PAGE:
The very warm weather will be speeding up the development of the wheat crop in the state. Because of the dry March, I don’t expect that there is much disease activity, at least not in dryland wheat. Some of you may be thinking of applying a fungicide along with the herbicide application at tillering as ‘insurance’ or for other reasons (plant health). In my opinion, unless you know there is active disease (rust, Septoria, powdery mildew) in the field, a fungicide application at this stage is NOT warranted . Our research trials have not shown any benefit of these early treatments in the absence of disease. Remember, every time you make a fungicide application, you are potentially selecting for pathogens that are insensitive to that fungicide, whether the chemical is a strobiluron or triazole. The risk of shifting the pathogen population to one that is insensitive to the fungicide is small, but real. For example, we now have fungal pathogens resistant to strobilurons in many crops (sugar beet, apples, soybeans, even wheat in the UK). And once that shift occurs, it appears to be permanent (i.e. there is little or no cost to the pathogen). Let’s save these fungicides for when we really need them.
Stripe rust has been reported in Kansas ( Manhattan and Wichita) and Oklahoma, but not in any regions closer to Colorado (see Kansas report below). It is still advisable to keep a close watch on the developing crop for stripe rust.
The following is from Erick DeWolf, Extension Specialist, Kansas State University.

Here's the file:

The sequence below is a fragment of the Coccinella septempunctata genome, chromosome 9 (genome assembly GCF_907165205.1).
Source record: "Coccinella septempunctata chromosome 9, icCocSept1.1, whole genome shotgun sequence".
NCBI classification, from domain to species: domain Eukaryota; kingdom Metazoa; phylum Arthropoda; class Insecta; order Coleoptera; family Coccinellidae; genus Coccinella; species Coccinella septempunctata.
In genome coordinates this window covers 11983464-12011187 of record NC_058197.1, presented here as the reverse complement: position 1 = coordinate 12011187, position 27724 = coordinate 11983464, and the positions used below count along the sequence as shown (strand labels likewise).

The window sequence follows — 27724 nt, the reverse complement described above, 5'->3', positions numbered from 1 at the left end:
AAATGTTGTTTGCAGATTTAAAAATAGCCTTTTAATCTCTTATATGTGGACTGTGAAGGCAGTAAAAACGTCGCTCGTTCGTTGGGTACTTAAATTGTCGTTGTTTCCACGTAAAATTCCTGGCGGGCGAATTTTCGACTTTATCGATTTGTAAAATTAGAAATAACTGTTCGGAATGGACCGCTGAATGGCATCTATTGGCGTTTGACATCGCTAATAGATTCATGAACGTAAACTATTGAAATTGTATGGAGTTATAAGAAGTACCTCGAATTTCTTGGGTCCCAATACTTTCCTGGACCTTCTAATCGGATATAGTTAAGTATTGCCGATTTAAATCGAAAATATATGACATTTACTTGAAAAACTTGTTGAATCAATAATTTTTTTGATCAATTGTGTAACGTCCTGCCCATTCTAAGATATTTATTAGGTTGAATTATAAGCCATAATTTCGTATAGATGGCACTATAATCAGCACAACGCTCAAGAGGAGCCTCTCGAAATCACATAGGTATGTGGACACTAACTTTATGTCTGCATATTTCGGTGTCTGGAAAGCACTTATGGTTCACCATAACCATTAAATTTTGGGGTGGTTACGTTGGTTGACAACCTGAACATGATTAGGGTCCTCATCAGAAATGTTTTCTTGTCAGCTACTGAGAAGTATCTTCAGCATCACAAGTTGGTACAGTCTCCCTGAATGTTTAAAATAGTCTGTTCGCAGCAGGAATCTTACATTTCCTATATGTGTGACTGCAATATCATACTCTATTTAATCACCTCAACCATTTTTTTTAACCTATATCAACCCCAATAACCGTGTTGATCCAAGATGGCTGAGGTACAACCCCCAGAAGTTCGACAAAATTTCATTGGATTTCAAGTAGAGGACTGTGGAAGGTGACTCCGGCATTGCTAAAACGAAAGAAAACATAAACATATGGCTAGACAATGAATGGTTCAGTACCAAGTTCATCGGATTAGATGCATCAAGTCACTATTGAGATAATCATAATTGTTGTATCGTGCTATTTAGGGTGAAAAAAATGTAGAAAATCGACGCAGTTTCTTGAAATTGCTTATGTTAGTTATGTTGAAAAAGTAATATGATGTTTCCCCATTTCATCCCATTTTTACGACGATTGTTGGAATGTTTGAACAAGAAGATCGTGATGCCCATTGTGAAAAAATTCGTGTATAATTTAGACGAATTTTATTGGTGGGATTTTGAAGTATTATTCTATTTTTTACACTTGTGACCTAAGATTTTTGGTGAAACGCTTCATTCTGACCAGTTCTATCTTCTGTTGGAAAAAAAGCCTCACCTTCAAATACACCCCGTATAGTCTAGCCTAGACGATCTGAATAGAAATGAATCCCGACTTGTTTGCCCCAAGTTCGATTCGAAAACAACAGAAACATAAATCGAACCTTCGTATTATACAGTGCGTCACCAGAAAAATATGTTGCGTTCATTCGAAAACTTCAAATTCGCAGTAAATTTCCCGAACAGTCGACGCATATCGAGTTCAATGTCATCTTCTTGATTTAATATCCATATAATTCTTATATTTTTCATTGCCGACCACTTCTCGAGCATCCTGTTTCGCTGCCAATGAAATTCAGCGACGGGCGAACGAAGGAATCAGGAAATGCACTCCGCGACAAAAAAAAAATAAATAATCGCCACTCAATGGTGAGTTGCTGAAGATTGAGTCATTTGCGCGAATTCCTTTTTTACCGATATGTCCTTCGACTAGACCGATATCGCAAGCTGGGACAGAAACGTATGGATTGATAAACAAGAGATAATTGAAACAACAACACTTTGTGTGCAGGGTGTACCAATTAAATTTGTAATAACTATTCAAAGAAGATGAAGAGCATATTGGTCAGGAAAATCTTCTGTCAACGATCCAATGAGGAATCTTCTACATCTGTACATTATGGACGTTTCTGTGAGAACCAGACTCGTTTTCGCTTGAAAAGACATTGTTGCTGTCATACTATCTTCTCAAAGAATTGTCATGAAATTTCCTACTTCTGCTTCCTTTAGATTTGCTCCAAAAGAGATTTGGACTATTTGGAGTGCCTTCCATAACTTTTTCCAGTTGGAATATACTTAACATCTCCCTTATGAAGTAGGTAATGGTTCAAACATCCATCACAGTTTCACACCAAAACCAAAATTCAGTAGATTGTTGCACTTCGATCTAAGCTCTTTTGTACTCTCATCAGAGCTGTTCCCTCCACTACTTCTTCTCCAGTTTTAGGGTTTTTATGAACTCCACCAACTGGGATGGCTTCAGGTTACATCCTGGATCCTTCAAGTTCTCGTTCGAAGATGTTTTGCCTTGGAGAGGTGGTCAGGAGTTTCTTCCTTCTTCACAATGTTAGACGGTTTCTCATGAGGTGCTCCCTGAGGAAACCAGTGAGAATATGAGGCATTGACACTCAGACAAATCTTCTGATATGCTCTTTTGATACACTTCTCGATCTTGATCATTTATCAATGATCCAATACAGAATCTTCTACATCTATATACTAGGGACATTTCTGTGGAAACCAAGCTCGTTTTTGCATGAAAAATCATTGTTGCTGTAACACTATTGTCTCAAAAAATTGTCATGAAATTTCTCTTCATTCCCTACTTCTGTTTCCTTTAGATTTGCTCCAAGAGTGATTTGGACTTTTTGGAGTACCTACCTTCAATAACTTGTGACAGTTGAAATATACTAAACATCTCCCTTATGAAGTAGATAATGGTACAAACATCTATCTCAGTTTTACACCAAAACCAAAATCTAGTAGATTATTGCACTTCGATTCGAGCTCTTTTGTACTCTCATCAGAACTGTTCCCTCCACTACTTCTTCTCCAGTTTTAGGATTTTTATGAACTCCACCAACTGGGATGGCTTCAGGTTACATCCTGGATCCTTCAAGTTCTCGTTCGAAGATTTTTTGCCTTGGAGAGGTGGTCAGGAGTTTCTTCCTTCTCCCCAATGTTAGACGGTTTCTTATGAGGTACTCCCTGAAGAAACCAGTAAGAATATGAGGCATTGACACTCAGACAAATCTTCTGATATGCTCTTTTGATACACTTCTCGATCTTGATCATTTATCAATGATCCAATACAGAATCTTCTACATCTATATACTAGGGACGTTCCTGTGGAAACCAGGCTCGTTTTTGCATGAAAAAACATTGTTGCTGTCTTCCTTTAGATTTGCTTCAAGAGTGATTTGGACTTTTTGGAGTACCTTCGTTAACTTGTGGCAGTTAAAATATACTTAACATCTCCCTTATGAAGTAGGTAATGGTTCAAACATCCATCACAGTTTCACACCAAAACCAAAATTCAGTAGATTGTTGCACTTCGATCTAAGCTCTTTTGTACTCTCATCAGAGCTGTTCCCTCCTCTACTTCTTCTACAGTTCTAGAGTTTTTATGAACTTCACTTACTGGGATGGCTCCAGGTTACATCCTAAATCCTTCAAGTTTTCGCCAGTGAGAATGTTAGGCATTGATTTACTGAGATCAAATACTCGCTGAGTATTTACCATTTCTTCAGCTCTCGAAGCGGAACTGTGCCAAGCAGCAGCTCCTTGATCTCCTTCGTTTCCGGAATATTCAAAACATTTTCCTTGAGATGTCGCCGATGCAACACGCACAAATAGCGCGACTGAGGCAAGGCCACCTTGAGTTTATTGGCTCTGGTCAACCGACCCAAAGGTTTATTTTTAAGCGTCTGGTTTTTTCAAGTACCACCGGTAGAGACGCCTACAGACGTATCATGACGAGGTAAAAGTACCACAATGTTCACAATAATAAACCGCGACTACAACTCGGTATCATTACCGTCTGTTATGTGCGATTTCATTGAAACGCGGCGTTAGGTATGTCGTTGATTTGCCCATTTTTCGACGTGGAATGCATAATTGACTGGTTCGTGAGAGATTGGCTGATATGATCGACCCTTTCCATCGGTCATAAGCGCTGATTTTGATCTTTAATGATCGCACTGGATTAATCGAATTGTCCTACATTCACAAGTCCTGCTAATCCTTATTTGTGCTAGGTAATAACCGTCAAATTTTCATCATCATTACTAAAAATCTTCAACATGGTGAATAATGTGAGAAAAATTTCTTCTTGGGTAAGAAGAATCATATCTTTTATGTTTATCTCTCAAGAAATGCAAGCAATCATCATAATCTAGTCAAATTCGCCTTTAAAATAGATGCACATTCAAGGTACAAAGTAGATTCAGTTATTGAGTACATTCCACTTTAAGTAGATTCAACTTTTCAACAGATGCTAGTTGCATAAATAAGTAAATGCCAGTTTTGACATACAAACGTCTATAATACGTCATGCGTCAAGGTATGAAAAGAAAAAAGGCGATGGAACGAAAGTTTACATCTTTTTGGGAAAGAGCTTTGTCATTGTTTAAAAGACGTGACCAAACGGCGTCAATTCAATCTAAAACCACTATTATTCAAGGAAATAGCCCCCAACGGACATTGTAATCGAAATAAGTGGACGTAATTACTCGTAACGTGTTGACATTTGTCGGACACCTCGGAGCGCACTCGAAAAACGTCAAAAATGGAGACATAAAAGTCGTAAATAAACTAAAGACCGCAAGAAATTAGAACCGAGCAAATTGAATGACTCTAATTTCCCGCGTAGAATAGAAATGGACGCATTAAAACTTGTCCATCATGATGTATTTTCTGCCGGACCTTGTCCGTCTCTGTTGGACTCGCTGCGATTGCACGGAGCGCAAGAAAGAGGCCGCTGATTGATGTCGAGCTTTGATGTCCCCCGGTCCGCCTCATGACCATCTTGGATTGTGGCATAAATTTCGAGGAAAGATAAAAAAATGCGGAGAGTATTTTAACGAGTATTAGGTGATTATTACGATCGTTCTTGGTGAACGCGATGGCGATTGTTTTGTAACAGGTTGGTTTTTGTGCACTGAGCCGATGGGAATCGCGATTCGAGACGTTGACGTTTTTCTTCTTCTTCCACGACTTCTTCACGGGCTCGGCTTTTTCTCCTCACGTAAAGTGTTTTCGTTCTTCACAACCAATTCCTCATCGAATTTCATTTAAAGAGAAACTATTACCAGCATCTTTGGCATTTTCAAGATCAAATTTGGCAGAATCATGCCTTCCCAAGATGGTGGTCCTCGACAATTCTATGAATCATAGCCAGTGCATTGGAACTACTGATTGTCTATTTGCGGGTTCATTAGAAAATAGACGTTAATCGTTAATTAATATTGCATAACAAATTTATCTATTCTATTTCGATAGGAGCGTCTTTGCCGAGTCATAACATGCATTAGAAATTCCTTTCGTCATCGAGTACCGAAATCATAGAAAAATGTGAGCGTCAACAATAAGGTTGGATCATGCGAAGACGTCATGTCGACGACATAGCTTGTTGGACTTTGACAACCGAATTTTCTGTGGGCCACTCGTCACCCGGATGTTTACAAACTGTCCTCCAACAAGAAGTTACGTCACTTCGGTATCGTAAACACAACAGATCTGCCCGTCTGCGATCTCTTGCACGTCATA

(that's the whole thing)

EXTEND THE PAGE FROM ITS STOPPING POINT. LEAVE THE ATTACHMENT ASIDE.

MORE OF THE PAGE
The wheat crop in Kansas ranges between the jointing to boot stage of growth. I suspect some wheat in Southeast Kansas is already be heading. This is 2 or 3 weeks ahead of normal crop development. Weather forecast for the next 3 days indicates that temperatures will remain warmer than normal with high temperatures consistently in the 80's and low temperatures in the 50's for much of KS. Weather forecast for the next 3 days indicates that temperatures will remain warmer than normal with high temperatures consistently in the 80's and low temperatures in the 50's for much of KS.
Stripe rust was observed in Sedgwick County (South Central, KS) yesterday (March 28). Gary Cramer, Extension Agent for Kansas State University, reported the find. Gary indicates that low levels of stripe rust in the mid canopy of a production field west of Wichita. The wheat in this field was near flag leaf emergence at the time stripe rust was detected. The grower indicated that this field was planted with the variety "Everest". Everest was considered moderately resistant to stripe rust in 2010 when KS experienced a severe epidemic. My discussion with Bob Bowden, USDA wheat rust specialist here in Manhattan, suggests that Everest often develops some symptoms of stripe rust but the reaction type has been moderately resistant in previous years. I will do additional scouting and checking for infections this next week.
Leaf rust was detected in research plots near Manhattan (Northeast, KS) today (March 29th). The incidence of leaf rust was very low (<1%) in these plots. The wheat in this field was at flag leaf emergence and leaf rust was found in the mid-canopy. The infection was on an older variety "2137" that is known to be susceptible to leaf rust.
No reports of stem rust to date in Kansas.
Severe tan spot was reported in Riley county( Northeast, KS), and powdery mildew continues to increase in many areas.
Aphids are present at considerable numbers in Southeast Kansas and have also been observed near Manhattan.